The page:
Falling immediately after an eventful summer for British politics, this year’s autumn party conference season was one of a kind.
For Smart Energy GB, conference season is a chance to talk to elected representatives from all around the country to help them answer their consituents’ questions – and to talk to them about their own views on smart meters and digitisation of the retail energy market.
The need to digitise an analogue energy infrastructure remains as clear as ever in the minds of politicians from all parties, and cross-party recognition of the vital role of smart technology for a greener and smarter Britain remains strong.
Government ministers continued to advocate for the far-reaching importance of one of the biggest infrastructure projects this administration is responsible for delivering, while Labour continued to champion a smart energy system and the decentralisation of energy, with support for smart meters shared across the opposition front bench.
At Conservative Party conference our fringe panel discussion with BEIS minister for small business and consumers, Margot James, and former ECC select committee member James Heappey, explored the role of smart meters in enabling smarter energy grids, connected homes, the internet of things, and a market of engaged, energy-savvy consumers.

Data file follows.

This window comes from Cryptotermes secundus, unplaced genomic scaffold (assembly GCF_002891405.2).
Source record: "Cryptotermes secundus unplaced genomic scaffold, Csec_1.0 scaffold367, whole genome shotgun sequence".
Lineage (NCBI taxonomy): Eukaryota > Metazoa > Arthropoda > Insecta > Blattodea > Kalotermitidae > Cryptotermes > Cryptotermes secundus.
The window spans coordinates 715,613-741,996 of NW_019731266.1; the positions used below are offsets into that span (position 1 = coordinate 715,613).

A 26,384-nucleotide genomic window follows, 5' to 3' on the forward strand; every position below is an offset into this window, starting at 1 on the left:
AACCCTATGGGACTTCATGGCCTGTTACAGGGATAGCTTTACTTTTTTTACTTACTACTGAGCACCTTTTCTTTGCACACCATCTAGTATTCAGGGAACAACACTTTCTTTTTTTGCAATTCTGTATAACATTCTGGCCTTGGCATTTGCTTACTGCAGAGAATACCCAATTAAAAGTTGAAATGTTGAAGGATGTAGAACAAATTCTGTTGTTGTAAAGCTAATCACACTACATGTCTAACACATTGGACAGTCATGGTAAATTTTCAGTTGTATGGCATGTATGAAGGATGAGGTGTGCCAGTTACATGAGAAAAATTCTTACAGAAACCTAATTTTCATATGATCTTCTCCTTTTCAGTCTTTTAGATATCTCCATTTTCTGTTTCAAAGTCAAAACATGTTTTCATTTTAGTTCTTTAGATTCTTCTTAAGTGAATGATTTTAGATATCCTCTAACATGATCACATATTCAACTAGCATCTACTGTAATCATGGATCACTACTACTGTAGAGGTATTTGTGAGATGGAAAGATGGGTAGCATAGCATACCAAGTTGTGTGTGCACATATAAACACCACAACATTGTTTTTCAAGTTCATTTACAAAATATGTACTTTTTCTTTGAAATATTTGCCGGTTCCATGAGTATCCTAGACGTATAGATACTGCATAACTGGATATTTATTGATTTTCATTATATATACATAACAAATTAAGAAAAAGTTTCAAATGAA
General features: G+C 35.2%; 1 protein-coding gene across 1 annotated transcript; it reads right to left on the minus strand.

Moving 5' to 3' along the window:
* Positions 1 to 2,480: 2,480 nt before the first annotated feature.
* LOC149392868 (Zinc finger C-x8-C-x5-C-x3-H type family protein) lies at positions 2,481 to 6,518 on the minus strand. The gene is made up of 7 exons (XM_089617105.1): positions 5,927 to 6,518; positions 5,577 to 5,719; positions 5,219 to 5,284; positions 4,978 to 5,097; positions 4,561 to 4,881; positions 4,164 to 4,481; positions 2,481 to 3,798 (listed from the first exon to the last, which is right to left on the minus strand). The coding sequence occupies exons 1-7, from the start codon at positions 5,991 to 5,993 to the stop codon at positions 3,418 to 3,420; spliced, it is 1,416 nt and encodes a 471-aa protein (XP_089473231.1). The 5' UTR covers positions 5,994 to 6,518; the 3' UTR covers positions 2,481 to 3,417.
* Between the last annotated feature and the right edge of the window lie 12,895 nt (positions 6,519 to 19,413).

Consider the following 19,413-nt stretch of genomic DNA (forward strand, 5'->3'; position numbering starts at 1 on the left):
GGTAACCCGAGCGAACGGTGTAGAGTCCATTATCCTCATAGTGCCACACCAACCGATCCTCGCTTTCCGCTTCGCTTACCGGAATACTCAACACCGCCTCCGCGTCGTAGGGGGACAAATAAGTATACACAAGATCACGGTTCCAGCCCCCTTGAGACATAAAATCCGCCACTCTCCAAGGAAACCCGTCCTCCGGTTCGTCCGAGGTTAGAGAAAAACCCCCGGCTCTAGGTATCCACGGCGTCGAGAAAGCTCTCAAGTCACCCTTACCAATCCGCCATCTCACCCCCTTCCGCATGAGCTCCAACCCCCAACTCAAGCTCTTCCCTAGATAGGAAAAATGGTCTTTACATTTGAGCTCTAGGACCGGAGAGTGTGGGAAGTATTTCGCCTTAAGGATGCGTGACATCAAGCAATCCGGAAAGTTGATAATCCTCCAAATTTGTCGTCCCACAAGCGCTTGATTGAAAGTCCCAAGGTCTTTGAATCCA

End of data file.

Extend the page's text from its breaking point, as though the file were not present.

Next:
On the Labour fringe, we brought together local leaders from Glasgow and Liverpool, each discussing how smart energy is at the centre of their initiatives to become smarter cities and help their residents in fuel poverty. Discussion focused on the opportunities for local communities and councils both to get involved in generating their own power, and to use smart energy data to innovate in a wide range of services beyond energy – including healthcare.
At the SNP’s conference, our panel of leading voices on consumer protection and inclusion discussed how smart meters could put consumers at the heart of energy policy. From students in rented housing to those in need of financial guidance, it was great to see the rollout discussed as an opportunity to empower households.
The long-term national goals of digitisation in creating a smarter and greener Britain remain front of mind for policy-makers, alongside a growing recognition of the importance of energy as a force for local innovation. Our conversations ranged far beyond the immediate benefits of smart meters, to the wider benefits a digitised energy industry will bring – from flexible energy tariffs, to smart, informed approaches to managing our national demand for energy. Whatever uncertainties lie ahead for the British economy, the importance of smart meters as an enabler for a smarter economy and the vital role of digitisation are clear.